Tribunal Procedure: Use of Interpreters

Thursday, December 3rd, 2015

case_law  Daniel Barnett’s Employment Law Bulletin

Thanks to Rad Kohanzad of Serjeants’ Inn Chambers for preparing this case summary.

Was it wrong for an employment tribunal to proceed with a hearing where an interpreter had previously been requested but did not attend?

No, held the EAT in Hak v St Christopher’s Fellowship.

The Claimant, who had some command of English, wanted to be assisted by an interpreter and requested one in advance of a hearing, but none were available. At the outset of the hearing, the Employment Judge asked the Claimant whether he wanted to proceed, to which he replied that he did. The Claimant appealed when his claim was struck out.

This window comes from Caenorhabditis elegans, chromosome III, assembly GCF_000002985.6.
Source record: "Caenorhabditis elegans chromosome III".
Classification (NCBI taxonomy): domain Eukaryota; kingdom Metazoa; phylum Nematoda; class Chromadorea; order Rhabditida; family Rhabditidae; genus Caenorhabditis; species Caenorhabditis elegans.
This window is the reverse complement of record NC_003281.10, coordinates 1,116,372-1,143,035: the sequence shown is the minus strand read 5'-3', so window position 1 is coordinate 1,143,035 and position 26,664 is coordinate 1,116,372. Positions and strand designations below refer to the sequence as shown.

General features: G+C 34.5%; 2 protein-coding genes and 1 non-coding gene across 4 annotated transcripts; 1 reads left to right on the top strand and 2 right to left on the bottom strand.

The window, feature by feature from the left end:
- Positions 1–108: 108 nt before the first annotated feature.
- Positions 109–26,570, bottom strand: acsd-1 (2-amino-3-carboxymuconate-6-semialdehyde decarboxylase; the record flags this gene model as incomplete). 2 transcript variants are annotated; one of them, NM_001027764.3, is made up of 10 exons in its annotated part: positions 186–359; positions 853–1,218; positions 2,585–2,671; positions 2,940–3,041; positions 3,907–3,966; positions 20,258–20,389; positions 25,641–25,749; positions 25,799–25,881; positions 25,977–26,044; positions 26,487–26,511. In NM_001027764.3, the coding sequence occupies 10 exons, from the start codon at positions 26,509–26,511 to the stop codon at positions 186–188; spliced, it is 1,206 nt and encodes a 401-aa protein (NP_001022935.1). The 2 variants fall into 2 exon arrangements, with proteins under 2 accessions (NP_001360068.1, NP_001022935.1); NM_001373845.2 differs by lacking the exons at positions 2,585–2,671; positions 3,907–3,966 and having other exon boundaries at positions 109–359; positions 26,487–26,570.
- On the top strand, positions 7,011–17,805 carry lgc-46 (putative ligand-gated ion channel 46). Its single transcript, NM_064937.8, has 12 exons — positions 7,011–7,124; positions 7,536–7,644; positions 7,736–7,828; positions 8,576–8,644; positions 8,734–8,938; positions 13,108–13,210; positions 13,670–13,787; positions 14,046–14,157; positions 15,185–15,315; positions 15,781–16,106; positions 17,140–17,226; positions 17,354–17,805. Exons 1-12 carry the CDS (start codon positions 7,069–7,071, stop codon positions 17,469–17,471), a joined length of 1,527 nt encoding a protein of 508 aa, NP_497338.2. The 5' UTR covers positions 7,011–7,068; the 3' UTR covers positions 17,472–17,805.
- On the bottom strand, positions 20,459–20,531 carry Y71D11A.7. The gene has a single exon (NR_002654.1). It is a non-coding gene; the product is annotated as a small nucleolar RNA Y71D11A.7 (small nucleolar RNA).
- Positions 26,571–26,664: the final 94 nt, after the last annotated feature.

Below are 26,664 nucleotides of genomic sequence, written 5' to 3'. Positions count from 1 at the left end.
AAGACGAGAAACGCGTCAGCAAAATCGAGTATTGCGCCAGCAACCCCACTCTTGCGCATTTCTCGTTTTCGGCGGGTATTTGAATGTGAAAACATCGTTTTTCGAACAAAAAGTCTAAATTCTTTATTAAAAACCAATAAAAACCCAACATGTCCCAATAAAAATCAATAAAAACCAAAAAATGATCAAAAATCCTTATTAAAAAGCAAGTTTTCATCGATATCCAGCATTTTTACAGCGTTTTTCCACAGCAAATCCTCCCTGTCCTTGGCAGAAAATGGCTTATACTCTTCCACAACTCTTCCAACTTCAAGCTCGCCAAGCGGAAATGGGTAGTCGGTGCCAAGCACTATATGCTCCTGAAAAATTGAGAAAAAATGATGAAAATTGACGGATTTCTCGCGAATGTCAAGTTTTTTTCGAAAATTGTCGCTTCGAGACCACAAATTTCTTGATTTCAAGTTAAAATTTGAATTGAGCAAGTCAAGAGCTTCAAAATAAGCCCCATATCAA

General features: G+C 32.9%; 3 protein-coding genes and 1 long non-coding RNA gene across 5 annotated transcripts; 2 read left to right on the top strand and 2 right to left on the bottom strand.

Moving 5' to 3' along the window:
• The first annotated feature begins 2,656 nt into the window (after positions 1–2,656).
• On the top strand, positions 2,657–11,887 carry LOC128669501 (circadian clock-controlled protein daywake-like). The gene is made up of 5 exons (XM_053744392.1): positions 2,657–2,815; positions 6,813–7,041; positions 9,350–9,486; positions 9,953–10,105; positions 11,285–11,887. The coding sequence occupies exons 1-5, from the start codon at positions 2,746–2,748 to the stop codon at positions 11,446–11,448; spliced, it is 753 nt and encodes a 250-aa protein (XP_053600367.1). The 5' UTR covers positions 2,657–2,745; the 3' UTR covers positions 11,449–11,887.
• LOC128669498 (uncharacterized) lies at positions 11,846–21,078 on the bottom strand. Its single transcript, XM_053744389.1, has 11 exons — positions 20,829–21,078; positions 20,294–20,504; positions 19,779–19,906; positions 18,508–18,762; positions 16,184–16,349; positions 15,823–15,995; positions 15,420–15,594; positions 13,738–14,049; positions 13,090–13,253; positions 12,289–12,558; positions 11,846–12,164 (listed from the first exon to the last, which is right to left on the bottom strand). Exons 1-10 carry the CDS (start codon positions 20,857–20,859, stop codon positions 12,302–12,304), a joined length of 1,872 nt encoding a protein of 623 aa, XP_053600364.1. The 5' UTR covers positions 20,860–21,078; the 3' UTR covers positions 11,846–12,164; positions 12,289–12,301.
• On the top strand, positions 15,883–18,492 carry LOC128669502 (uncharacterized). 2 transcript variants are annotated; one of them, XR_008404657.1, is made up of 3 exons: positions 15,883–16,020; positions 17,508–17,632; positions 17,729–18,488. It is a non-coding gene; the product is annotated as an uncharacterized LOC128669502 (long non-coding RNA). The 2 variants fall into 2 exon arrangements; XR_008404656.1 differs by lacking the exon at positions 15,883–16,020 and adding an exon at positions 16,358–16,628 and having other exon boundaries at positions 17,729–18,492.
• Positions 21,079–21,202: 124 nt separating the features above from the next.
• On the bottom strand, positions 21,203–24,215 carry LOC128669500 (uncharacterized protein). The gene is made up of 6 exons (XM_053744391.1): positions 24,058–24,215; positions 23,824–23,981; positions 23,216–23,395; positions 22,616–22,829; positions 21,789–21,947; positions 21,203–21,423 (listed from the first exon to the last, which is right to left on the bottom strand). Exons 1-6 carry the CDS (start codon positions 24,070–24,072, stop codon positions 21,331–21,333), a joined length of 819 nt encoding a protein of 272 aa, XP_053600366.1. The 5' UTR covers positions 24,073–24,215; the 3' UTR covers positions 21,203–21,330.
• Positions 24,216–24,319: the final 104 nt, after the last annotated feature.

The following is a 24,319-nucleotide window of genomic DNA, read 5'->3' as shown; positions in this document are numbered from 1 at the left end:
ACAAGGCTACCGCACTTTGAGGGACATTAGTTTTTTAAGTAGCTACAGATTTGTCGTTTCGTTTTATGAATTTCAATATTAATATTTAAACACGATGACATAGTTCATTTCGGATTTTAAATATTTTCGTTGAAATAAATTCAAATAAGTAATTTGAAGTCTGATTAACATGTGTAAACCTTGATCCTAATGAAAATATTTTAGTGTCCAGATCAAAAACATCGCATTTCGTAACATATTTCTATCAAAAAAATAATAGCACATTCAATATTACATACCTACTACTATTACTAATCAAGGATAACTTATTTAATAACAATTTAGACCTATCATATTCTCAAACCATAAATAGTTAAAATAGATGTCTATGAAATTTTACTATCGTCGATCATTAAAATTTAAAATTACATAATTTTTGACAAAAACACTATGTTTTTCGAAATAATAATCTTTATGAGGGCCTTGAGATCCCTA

While reluctant to give any prescriptive guidance, the EAT said that in cases such as this, giving a choice of proceeding, or alternatively waiting until an interpreter may be found if one can be, provides a reasonable opportunity for litigants to have an interpreter if they wish. A judge must be satisfied that the litigant’s understanding of that issue is sufficient for the choice to be real.

However, there may be circumstances where the litigant’s command of English is so poor that they simply cannot give the account which they would wish to give. In such a case, it may be insufficient to offer the litigant the choice of whether to proceed on that day, or to wait until a later date when an interpreter might be found.

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